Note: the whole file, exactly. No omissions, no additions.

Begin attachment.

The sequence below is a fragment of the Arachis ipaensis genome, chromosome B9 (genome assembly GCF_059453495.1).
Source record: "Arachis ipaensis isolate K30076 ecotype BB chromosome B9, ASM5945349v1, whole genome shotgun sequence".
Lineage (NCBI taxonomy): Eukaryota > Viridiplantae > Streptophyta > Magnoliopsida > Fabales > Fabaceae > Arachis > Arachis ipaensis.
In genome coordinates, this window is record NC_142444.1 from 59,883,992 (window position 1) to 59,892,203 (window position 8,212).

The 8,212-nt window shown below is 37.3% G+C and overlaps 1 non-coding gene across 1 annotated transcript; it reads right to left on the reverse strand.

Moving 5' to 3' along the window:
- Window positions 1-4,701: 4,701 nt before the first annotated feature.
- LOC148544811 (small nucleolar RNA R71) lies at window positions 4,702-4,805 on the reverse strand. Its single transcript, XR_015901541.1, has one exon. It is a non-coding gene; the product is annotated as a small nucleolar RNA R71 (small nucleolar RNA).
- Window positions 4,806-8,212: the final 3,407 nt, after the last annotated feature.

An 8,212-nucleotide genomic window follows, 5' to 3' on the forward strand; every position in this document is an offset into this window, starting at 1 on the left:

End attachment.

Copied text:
The sequence below is a fragment of the Arachis ipaensis genome, chromosome B9 (genome assembly GCF_059453495.1).
Source record: "Arachis ipaensis isolate K30076 ecotype BB chromosome B9, ASM5945349v1, whole genome shotgun sequence".
Lineage (NCBI taxonomy): Eukaryota > Viridiplantae > Streptophyta > Magnoliopsida > Fabales > Fabaceae > Arachis > Arachis ipaensis.
In genome coordinates, this window is record NC_142444.1 from 59,883,992 (window position 1) to 59,892,203 (window position 8,212).

The 8,212-nt window shown below is 37.3% G+C and overlaps 1 non-coding gene across 1 annotated transcript; it reads right to left on the reverse strand.

Moving 5' to 3' along the window:
- Window positions 1-4,701: 4,701 nt before the first annotated feature.
- LOC148544811 (small nucleolar RNA R71) lies at window positions 4,702-4,805 on the reverse strand. Its single transcript, XR_015901541.1, has one exon. It is a non-coding gene; the product is annotated as a small nucleolar RNA R71 (small nucleolar RNA).
- Window positions 4,806-8,212: the final 3,407 nt, after the last annotated feature.

An 8,212-nucleotide genomic window follows, 5' to 3' on the forward strand; every position in this document is an offset into this window, starting at 1 on the left: